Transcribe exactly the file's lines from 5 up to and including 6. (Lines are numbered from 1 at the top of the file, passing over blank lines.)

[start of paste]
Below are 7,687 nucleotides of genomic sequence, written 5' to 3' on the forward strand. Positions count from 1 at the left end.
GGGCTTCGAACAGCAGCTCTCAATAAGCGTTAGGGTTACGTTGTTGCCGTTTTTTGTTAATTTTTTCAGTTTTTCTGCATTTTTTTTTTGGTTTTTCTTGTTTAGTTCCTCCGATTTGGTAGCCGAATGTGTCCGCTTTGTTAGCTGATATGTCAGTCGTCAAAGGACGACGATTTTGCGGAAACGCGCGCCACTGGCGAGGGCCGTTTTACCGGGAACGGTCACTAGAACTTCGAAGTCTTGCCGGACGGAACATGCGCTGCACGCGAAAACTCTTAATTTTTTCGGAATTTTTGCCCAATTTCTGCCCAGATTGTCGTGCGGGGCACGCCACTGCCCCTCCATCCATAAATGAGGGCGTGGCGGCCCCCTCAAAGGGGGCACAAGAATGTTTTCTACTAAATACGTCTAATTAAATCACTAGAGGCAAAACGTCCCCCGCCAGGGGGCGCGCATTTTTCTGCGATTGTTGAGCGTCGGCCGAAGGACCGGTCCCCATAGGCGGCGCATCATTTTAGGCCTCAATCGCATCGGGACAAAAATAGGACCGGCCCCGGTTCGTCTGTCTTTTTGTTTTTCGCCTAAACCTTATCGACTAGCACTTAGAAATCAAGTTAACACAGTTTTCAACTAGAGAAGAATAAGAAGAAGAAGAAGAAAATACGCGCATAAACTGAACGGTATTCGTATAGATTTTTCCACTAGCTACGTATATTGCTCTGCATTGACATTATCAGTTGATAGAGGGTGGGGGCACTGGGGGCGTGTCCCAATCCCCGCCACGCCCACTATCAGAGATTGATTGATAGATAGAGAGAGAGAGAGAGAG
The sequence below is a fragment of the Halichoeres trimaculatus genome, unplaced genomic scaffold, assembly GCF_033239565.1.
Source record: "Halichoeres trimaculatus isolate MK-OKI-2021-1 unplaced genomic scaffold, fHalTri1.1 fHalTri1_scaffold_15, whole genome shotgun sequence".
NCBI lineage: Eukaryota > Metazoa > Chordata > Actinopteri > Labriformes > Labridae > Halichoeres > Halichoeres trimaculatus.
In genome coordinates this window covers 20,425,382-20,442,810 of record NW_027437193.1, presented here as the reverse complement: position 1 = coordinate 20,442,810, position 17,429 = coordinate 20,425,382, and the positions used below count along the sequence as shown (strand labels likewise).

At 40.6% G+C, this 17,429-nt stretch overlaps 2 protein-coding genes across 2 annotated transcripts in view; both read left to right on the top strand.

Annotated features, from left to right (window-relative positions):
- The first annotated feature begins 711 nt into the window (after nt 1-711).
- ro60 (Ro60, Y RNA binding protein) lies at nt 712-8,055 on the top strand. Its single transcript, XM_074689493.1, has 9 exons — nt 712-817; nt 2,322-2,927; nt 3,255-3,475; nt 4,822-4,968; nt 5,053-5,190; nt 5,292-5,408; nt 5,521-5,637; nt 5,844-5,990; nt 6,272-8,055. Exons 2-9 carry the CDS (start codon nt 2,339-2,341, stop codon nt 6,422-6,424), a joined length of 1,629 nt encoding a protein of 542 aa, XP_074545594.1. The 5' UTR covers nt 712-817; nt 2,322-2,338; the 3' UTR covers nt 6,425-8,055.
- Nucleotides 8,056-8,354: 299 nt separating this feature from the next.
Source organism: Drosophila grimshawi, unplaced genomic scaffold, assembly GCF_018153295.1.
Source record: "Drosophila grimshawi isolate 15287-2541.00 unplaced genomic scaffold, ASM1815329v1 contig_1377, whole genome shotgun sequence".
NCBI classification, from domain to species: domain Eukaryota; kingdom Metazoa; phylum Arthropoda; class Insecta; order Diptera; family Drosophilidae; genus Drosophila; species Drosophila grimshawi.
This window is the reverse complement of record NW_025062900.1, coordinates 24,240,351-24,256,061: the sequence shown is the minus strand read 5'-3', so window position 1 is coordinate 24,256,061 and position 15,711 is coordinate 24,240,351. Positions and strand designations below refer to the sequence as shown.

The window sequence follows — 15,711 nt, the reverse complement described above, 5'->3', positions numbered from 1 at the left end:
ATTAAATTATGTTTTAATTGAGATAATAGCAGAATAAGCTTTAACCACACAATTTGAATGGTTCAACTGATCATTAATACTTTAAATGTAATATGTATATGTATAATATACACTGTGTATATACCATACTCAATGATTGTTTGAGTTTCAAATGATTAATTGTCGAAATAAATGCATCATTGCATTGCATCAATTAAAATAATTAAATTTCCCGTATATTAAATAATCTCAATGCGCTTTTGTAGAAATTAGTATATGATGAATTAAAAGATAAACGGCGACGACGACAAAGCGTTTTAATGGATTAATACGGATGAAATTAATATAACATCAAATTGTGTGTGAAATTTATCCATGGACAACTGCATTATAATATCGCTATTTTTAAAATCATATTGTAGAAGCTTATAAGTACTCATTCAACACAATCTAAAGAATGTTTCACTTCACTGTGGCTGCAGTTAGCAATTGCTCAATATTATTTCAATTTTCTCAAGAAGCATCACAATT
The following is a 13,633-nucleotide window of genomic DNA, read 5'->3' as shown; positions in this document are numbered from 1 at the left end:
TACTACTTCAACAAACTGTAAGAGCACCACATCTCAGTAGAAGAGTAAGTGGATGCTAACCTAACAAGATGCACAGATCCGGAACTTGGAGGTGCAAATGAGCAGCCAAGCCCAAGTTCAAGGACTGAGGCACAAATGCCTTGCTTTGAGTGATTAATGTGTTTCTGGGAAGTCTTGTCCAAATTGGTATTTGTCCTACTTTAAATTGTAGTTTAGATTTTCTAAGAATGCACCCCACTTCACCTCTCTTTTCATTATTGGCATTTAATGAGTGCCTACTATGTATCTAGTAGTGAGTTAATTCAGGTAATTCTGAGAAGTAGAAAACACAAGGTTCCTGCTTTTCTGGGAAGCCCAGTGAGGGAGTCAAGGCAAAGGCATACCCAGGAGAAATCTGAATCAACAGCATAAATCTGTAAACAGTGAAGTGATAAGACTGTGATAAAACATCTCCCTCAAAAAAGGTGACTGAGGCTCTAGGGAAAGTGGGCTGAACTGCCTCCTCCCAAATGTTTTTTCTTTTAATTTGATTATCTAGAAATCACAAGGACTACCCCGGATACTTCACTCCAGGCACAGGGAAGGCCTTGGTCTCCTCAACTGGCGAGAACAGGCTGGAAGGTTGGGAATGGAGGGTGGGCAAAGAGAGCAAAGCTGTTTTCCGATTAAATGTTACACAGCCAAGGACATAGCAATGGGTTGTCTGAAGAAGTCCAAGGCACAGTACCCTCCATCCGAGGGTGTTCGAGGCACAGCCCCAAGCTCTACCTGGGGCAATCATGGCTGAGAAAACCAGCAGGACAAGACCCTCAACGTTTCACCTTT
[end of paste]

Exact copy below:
NCBI lineage: Eukaryota > Metazoa > Chordata > Actinopteri > Labriformes > Labridae > Halichoeres > Halichoeres trimaculatus.
In genome coordinates this window covers 20,425,382-20,442,810 of record NW_027437193.1, presented here as the reverse complement: position 1 = coordinate 20,442,810, position 17,429 = coordinate 20,425,382, and the positions used below count along the sequence as shown (strand labels likewise).